For most Napa County teachers and students, the summer ended a few days ago with the start of the new school year. This ritual has been a local tradition since the 1840s.

The first Napa County students were the children of pioneer settlers. Prior to the late 1840s, these children received a rudimentary education at home. For instance, they may have learned how to count while collecting eggs from the chicken coop.

Then circa 1848-1849, Napa County’s first, and California’s second, private school opened on the upper Napa Valley property of William Nash. This rustic classroom was essentially a lean-to made of a thatched roof supported by four poles. The teacher was Sarah Graves Fosdick Forbes, a Donner Party survivor. A year later, Nash constructed a wood-frame building to replace the open-air structure.

In 1855, the first public school opened in Napa County. Located in Napa City, this primary grade school was a two-room building and had two teachers.

Thirteen years later, a new era of educational sophistication began in Napa with the construction of the Central School. The community dedicated this, its first eight-year grammar school, in 1868. This academic facility was located on the current City Hall site. Yes, that’s why the street City Hall faces is named School Street.

According to accounts of that era, the Central School was the pride of Napa City. It was an elegant and ornate two-story building with a cupola and “widow’s walk.” The bell in its tower rang out every morning to warn the dawdlers and daydreamers to be mindful and hurry onto school.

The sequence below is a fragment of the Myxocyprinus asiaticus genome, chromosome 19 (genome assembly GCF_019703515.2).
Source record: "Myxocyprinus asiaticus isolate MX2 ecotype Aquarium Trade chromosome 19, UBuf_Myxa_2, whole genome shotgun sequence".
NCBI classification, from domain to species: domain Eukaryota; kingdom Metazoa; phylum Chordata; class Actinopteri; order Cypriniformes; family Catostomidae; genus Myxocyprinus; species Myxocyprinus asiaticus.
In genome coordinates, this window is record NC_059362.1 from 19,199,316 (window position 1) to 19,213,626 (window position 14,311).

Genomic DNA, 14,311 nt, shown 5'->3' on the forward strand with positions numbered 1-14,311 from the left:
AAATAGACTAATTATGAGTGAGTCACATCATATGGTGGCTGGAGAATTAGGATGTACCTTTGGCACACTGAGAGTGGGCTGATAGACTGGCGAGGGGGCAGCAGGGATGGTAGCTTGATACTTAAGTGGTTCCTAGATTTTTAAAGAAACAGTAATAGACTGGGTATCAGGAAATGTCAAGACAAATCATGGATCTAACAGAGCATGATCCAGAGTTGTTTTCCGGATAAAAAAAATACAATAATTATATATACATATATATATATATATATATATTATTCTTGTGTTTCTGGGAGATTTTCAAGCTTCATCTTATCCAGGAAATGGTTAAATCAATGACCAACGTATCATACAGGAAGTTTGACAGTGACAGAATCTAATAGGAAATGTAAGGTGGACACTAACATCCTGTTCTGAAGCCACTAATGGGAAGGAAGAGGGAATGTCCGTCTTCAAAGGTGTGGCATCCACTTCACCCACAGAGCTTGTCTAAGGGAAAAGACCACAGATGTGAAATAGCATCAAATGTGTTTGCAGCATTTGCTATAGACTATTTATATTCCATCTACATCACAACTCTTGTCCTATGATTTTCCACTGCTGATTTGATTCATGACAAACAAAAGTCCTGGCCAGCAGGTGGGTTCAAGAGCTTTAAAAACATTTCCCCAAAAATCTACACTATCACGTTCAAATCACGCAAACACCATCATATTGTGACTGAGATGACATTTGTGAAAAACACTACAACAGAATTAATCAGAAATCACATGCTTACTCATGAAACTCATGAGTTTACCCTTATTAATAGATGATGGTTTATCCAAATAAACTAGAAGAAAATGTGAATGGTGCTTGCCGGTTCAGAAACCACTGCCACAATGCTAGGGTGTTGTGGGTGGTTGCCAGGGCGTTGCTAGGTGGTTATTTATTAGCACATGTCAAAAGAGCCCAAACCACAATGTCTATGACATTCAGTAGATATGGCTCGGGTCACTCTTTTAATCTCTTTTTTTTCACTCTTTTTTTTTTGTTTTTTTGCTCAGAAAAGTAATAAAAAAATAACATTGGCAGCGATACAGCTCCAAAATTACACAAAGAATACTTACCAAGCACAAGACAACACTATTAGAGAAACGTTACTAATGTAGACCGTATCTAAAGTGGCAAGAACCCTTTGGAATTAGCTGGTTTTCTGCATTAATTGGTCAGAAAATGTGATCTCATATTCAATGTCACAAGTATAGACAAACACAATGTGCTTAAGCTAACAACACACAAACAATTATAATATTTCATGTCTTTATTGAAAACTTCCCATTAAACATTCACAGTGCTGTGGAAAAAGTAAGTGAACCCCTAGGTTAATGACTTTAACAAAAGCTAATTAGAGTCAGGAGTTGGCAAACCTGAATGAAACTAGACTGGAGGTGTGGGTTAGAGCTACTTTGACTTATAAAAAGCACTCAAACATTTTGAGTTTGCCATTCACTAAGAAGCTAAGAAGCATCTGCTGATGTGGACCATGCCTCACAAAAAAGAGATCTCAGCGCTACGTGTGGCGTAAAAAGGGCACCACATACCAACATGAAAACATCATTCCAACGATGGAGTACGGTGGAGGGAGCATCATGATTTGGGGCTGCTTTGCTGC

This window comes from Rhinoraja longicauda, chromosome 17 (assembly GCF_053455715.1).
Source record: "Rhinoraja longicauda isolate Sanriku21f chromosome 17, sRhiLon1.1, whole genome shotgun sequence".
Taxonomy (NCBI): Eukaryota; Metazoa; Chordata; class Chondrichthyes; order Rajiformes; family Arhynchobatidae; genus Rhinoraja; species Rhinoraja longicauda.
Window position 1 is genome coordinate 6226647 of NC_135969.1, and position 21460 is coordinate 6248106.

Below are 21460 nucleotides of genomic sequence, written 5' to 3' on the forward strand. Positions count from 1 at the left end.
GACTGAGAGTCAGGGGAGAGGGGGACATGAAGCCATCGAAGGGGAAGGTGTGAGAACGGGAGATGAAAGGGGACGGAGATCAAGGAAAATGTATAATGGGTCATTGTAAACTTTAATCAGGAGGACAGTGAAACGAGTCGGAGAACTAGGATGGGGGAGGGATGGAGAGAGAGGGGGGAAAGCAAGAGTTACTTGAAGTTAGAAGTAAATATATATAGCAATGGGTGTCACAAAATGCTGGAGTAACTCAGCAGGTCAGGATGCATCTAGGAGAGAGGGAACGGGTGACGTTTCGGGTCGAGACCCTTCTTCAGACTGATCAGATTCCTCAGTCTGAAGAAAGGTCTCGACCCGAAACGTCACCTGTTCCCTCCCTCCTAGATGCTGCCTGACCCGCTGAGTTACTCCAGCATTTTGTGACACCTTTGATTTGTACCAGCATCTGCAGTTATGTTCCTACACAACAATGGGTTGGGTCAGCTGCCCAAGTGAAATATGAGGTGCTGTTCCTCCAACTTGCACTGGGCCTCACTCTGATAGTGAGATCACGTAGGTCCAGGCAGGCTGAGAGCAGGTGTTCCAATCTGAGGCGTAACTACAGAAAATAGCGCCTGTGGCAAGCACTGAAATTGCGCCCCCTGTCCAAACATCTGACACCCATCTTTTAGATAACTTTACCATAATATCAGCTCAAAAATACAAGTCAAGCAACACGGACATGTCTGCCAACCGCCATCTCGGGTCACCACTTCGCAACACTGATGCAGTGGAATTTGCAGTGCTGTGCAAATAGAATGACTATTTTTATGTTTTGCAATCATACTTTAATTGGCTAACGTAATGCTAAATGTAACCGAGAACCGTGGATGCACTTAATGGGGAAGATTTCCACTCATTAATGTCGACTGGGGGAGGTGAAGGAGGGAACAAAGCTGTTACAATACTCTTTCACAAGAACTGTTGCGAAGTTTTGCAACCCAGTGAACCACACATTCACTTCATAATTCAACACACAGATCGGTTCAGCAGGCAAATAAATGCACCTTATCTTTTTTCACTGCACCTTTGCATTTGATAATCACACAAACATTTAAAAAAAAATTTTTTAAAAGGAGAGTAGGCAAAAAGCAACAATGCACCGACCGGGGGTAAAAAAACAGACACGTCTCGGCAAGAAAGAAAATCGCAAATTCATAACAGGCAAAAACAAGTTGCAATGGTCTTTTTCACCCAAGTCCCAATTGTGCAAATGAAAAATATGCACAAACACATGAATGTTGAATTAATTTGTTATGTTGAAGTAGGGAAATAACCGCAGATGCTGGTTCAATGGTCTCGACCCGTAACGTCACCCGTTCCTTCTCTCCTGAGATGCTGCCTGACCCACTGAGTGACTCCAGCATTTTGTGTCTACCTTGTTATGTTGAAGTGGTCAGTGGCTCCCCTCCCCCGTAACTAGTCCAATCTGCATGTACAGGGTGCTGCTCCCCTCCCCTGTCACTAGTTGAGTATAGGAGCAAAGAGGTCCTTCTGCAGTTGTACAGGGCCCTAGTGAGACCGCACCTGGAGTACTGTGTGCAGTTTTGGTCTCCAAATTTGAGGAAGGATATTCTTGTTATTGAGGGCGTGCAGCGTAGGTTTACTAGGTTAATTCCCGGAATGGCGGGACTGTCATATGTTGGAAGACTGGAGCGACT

Funds to construct the school were raised by a special tax levied on the inhabitants of the district. The construction project costs were considerable for the 1860s: $17,000.

Also in 1868, another public school was constructed in the Napa area. The first Salvador School was built on Big Ranch Road. It was named in honor of Salvador Vallejo as he was the original owner of the land grant that had once contained the school’s site.

Only a handful of children attended this one-room Salvador School but those students did not do without because of their school’s small enrollment. The building was warmed by a wood-burning stove, and kerosene lamps amply illuminated the schoolhouse.

Unfortunately, those lamps or the stove caused a fire that significantly damaged the schoolhouse in 1893. Quickly thereafter, a new building was under construction. This new Salvador School was located approximately a mile west of its original Big Ranch road location, the current Salvador School site.

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By the time the second Salvador Elementary School was built in the 1890s, Napa had been experiencing a substantial population increase of school-age children for about two decades.

Beginning around 1875, this rise in enrollment resulted in the overcrowding of Napa schools. In response, the Franklin Street Primary School was built. Today, it serves as the Women’s Club building.

The number of Napa elementary schools continued to grow during the 1880s. One of these new facilities was the Main Street, then Lincoln Grammar, school constructed in 1881. According to the local newspapers, the Lincoln School was considered the Central School’s architectural rival.

The first Lincoln School was a two-story building with an oval balcony and bell tower. These structural features served as observation decks and offered great vantage points, especially during floods.

Of these earlier schools, Salvador and Lincoln (now New Tech High School) continue to serve Napa as educational centers as they have for more than a century.

Rebecca Yerger is a Napa-based writer and historian. Email her at yergerenterprises@yahoo.com.

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